Christianity in the Chrestoverse

Belben, Philip (Energy Wholesale) Philip.Belben at eon-uk.com
Wed Jul 20 12:43:31 EDT 2005


Minnow remarked:

> If it was all magic, that might also get rid of the silly business
> about speaking in tongues, which (like Communion) has ended up simply
> the backwards of what is in the bible: speaking in tongues was
> originally (at Pentecost) talking your own language and being
> understood by people who don't talk that language at all (not babbling
> nonsense noises, as now) and is thus as magical as the babel fish.  If
> it were possible for it to be recognised as such, there might be a bit
> less hysterical and completely incomprehensible (unless it turns out
> to be vile blasphemy in medieval Swedish or something, occasionally)
> ranting among some congregations.

Hmm.  I know I'm picking a side issue to quibble about, but I can't let
that one pass without comment.

As I see the Biblical narrative, the Pentecost miracle is a special
case.  It is not clear whether they were simply being understood by
everyone, or whether they were actually speaking in languages so foreign
that Luke couldn't even find Greek names for the places.  Support for
the latter is in the comments from the crowd that this was just drunken
raving:  this suggests to me that they were talking about the bits they
couldn't understand, the bits in some other foreigner's native language.

In all the other Biblical references to tongues that I can call to mind,
it is quite clear that it is speaking in a foreign language that is
intended.  "If I speak in tongues of men and of angels", Paul starts his
famous passage on love.  "If someone has a tongue, let there be someone
to interpret", he also admonishes (but watch the Charismatics ignore
him!)

There are still enough cases of people being given utterances in tongues
that turn out to be useful things in another human language, that we
can't dismiss it all as glossolalia (nonsense noises)

> But I don't entirely see why there's a problem about there being more
> than one God in Chrestomanci's world's (worlds') theological set-
> up[s].  We seem to be able in the here-now to worship several dozen
> quite different Gods even just in different sects of Christianity, and
> that's not counting the same God being a different God (or different
> large number of God) when He is the God of the Jews -- whichever of
> the disparate God a particular splinter-group holds by -- and when He
> is being Allah for a bit (one of several dozen Allah, by the looks of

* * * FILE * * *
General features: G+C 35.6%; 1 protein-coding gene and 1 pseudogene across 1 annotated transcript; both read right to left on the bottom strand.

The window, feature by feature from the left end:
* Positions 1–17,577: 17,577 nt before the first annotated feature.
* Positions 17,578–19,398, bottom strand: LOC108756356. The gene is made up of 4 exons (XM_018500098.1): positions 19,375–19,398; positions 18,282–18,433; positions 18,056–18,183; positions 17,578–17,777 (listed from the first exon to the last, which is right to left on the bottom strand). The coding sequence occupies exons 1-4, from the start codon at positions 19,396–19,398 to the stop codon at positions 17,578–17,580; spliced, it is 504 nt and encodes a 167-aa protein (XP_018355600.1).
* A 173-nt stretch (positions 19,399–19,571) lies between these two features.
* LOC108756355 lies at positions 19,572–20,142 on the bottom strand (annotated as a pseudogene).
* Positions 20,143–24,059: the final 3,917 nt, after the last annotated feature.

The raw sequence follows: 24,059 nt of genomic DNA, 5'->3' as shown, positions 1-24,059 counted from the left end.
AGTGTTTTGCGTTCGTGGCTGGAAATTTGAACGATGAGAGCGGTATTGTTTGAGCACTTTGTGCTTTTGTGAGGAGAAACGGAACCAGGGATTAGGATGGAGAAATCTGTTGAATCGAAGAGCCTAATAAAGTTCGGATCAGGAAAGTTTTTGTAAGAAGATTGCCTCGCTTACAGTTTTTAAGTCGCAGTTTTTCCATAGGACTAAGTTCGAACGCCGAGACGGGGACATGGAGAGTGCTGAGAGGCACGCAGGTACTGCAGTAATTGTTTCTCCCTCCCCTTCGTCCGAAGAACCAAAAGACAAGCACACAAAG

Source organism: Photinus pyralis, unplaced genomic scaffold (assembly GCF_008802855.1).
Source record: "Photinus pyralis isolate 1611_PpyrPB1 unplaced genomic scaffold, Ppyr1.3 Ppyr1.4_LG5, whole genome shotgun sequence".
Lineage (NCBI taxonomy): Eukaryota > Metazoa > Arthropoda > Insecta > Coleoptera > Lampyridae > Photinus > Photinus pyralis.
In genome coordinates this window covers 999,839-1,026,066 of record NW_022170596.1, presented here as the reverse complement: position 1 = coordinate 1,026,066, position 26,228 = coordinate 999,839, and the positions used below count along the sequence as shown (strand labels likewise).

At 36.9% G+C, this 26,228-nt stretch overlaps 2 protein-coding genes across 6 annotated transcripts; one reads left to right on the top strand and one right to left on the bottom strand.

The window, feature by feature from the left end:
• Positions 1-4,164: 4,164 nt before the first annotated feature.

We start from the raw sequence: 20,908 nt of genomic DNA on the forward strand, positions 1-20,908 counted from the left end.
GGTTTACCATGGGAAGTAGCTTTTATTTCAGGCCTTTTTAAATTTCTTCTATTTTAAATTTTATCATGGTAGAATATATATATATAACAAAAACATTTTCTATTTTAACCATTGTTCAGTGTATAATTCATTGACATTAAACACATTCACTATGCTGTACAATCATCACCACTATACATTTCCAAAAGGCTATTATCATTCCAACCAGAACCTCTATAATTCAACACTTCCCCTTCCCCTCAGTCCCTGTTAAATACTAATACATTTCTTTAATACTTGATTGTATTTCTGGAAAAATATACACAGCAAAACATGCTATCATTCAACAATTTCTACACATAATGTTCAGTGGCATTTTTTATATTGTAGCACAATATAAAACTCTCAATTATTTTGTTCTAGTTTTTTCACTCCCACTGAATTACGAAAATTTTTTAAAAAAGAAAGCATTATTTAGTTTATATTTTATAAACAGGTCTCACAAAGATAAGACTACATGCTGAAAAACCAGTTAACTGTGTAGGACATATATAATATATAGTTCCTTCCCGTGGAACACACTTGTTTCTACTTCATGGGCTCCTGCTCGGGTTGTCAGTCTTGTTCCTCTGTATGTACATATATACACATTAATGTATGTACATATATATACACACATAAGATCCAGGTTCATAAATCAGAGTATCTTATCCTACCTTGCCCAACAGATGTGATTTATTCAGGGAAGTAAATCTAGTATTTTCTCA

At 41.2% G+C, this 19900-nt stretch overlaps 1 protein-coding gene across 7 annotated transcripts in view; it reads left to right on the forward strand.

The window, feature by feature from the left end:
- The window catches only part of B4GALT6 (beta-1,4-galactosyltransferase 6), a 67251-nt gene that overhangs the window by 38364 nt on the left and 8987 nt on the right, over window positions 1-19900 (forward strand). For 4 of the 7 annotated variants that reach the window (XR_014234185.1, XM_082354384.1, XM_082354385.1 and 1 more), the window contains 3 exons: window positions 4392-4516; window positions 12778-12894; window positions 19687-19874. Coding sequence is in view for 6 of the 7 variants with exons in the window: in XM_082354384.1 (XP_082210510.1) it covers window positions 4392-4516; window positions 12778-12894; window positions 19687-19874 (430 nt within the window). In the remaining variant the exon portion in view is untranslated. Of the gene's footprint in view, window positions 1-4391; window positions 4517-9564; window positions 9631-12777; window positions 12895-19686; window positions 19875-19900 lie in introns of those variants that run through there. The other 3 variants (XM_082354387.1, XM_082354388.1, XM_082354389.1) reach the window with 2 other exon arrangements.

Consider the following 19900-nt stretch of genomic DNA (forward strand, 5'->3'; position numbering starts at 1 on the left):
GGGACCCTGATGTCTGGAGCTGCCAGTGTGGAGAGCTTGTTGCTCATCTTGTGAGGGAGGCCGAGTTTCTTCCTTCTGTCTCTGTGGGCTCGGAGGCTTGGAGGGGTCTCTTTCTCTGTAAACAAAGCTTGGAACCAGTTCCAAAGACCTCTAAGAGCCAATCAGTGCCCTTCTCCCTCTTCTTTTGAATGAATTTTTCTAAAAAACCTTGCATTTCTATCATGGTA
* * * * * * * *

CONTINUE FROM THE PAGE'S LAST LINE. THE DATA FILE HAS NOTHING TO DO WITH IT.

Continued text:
> it).  He must find it rather confusing remembering which One He is
> being at any given moment and place.  Not to mention that when He is
> being the Quaker God He is subdivided in order to be a little bit of
> Him in each member of the [Religious] Society of Friends, and
> presumably in every other human being and possibly in every other
> sentient being on the planet.  Maybe He gets together and has a chat
> among Himselves in the Meetings.  ;-)

Well, to start with, I think the operative word here is "seem".  We seem
to be worshipping loads of different Gods, or even loads of different
gods, but in fact we believe that there is only one God, and we just
have different ideas about what he's like.

But more importantly, the question is how, if Christians believe that
there is only one God, do Christians in the Chrestoverse (I like that
word!) reconcile this belief with their magical knowledge of beings such
as Asheth (whom I always associate with Ashterah, by the way).

It is a good question, and maybe each Christian has his/her own answer,
just as in our world we each have to come to our own decision about how
we reconcile the truth of the Bible with the rather different truths of
modern science.

My own view, which I don't seek to impose on other Christians, or
non-Christians, either on this list or in the Chrestoverse, is that
Asheth and her kind are not gods and do not deserve to be worshipped.
Incidentally, I have often wondered whether Millie's becoming a
Christian was related to her early experiences with the Asheth cult:
after a cult in which the goddess is immensely powerful, yet demands a
human life every few years for no apparent reason, a religion that
teaches of a God who became a human, and gave his life for our benefit,
is either a refreshing change or a wonderful way of rebelling against
her upbringing.  Or both!

> Personally I am never surprised if an author leaves the whole business
> to one side a bit, because getting involved is too complicated for
> fiction: it could only exist in Real Life (OMT).

Nor am I surprised.  But frequently disappointed.

Philip.



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